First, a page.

It’s difficult to breathe some days
when all you see are walls going up
isolating you from everything you hold dear –
freedom, the truth…
there’s nothing left to hold the lies back
but the will to keep on fighting
even as the walls start closing in
till you’re left with nothing but flimsy hope
just before your world grows dim
what’s the world coming to?
what’s happening to everything we worked for?
every freedom we thought we had, eroded
right after precious right,
can we truly take any more?
when the few are blinded by greed
and power and scorn
the walls are rising, closing in…
and, in fear, the world is reborn
The above line is a quote from Baz Luhrman’s 1992 movie, Strictly Ballroom, and it’s one of my all-time favorite movies. It’s also the first thing I thought of when I read the Daily Prompt this morning, and no matter how hard I tried to talk about my fearless fantasy, this was the only thing that would come out of me.
Anyway, back to the movie. I love Fran (Tara Morice), the way she blossoms from the ugly duckling to the swan and as much as I loved Scott Hastings (Paul Mercurio), it’s Fran who shows true courage for she never wavers from what she wants – at least what her heart wants – while Scott was all over the place.
To me, the red dress that Fran wears (which is absolutely gorgeous) at the competition represents not just her own courage, but Scott’s, for it’s through her courage that he finally begins to live the life he wants, which begins by dancing the way he wants to dance.
I don’t even care that my post doesn’t really talk about my fearless fantasy, but let’s say that if I had one, the red dress would probably be part of it – and the paso doble.
For this week’s writing challenge, we’re asking you to explore what age means to you. Is the the loss of youth, or the cultivation of wisdom? Do things get better as you grow older, or worse? There are many ways to interpret age, often depending on your relationship with the passing of time.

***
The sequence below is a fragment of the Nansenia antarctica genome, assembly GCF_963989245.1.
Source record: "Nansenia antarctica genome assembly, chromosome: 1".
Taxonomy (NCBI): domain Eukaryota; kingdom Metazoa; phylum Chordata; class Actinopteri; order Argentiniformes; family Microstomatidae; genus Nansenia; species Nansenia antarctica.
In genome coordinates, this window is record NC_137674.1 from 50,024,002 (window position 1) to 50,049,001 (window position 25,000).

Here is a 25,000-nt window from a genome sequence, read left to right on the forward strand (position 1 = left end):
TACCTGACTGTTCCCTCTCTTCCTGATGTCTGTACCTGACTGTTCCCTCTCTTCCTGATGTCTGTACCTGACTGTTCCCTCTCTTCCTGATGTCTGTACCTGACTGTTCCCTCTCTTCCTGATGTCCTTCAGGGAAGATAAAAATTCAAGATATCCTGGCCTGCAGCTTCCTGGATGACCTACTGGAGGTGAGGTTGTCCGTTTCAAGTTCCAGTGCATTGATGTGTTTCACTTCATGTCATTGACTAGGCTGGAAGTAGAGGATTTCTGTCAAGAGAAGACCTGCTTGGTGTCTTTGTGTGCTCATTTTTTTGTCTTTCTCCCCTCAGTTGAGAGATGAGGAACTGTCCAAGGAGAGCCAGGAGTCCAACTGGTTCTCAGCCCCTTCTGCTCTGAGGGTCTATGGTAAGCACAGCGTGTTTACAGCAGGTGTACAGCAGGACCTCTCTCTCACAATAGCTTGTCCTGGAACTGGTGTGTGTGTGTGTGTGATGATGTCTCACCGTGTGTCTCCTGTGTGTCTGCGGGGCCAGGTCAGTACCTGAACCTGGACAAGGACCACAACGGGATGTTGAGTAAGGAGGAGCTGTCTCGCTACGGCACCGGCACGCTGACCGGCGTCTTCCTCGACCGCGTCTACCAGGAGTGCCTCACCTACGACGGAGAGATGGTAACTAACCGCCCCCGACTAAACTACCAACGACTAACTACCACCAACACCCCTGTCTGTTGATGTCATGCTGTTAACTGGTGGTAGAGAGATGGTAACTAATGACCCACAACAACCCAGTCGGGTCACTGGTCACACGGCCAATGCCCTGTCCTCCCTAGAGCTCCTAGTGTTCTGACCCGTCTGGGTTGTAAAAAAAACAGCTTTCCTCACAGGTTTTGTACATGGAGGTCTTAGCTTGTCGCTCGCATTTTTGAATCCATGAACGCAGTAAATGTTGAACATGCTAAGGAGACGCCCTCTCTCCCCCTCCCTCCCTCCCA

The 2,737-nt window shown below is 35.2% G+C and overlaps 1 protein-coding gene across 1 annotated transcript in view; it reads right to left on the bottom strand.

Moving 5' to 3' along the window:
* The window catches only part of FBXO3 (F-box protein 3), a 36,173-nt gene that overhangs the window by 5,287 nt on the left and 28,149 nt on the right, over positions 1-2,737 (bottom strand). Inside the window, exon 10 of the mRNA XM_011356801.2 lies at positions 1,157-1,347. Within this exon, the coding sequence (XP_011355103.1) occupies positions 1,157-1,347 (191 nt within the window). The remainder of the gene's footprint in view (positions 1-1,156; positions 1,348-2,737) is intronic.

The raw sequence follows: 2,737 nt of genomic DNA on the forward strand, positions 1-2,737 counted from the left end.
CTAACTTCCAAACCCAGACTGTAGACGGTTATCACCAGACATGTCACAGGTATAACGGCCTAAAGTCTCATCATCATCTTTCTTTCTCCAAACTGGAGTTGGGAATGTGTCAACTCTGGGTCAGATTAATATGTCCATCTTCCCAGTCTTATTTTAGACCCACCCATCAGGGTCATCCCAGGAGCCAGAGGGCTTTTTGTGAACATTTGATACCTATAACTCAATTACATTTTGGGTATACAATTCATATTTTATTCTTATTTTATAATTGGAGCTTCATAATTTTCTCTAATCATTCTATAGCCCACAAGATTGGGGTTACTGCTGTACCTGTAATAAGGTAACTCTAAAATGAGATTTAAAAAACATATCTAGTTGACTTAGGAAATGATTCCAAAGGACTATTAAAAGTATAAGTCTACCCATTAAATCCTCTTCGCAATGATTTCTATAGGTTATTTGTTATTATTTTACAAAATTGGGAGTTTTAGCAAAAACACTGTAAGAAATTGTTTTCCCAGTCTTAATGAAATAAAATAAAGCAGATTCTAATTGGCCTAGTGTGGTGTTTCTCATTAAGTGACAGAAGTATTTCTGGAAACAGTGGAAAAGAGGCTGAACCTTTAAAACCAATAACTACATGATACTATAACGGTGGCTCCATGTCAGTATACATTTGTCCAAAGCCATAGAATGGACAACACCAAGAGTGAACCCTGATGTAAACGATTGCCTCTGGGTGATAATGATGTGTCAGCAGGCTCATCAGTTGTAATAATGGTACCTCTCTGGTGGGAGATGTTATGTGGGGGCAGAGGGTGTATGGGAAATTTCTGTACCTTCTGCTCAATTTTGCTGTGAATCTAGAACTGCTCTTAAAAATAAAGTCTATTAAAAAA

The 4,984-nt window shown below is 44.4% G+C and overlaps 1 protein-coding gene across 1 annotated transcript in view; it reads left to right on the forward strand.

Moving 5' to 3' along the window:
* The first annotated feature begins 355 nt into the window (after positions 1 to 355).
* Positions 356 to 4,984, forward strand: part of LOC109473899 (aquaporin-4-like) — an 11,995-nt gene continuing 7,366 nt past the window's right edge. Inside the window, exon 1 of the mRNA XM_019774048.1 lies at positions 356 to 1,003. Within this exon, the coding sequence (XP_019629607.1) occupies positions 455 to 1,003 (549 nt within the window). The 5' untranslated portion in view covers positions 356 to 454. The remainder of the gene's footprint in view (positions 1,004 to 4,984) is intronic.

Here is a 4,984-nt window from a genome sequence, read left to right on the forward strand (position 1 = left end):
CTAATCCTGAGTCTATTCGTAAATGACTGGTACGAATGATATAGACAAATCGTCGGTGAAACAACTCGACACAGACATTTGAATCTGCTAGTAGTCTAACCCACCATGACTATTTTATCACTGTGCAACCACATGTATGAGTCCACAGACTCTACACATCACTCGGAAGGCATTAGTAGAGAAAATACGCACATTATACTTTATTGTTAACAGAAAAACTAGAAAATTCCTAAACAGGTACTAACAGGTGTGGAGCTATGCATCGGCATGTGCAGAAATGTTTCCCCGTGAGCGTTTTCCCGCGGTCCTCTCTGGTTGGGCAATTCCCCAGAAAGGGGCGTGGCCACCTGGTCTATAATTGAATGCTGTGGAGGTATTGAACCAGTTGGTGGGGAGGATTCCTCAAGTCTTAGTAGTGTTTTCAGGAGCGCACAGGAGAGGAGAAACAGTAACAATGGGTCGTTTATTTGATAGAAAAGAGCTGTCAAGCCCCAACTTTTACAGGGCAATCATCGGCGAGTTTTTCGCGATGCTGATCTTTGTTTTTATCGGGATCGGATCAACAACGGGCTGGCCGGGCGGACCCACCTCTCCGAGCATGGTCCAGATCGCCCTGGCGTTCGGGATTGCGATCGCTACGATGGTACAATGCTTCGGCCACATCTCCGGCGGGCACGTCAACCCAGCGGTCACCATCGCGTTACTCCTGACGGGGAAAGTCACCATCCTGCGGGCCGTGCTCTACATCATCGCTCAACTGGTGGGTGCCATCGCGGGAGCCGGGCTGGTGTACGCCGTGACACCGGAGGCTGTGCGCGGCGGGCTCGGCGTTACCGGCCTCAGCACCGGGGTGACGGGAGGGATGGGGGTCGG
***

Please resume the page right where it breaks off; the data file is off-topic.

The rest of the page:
Age is a double-edged sword. Just this week, my client told me about Noah, and how he lived to be 900 years old. She said that he also preached to the people for 150 years about how a flood was coming, even though they all laughed at him and thought him crazy. I tolerate such talk in my sessions sometimes, because I know that in an hour or two, I’d forget about it.
Then tonight, I learned that someone I knew from high school, and who I probably rubbed elbows with during the last ‘reunion’ party I attended two years ago, passed away suddenly last month. They held her memorial in a city just an hour away from me, but since I’ve been away from FB and haven’t really been in touch with high school friends, I never knew about it. And while I may not have been close to her at all, the knowledge of her loss jarred me with its raw power.
It was like a poison, seeping through my bones, seeking permanent residence after waiting for a way in for so long. And that’s when the reality hit me – even though my father died last year and I should have been thinking such thoughts then, but didn’t.
We’re all going to die. The only question is when.
I may not live to be 900 years old like Noah, and regardless of my general optimism about such things, neither would I probably live as long as I’d really want to – which would be till my 4-year old is grown up and I know that he will be alright. Once upon a time, I thought I was invincible, and that I had nothing to lose, and that I could do anything I wanted. But things changed the moment my son was diagnosed with autism, even if it was downgraded to a mild case, or at best “autistic-like”.
Suddenly that idea that we all know about – that we are mortal – became more real than anything else in the world. Suddenly it had power – so much power that it has made everything I do tainted with that dreaded thought that I could die any time – even in my sleep.
And what would happen to my little prince then? Who would take care of him? Most of all, would he even remember me? Would he even know that once upon a time he loved me or that I loved him with every fiber of my being?
Then I ask myself why I had a child so late in life – because having a child at 40 is late in life, no matter how much I sugar coat it and say it’s not. I ask myself why I didn’t think far ahead enough – that when he’d turn 20, I’ll be in my 60’s. But I just never did think about it then. I was probably too immature to think things through the way I think and worry about them now, simply because age, when paired with mortality, is no longer just a number.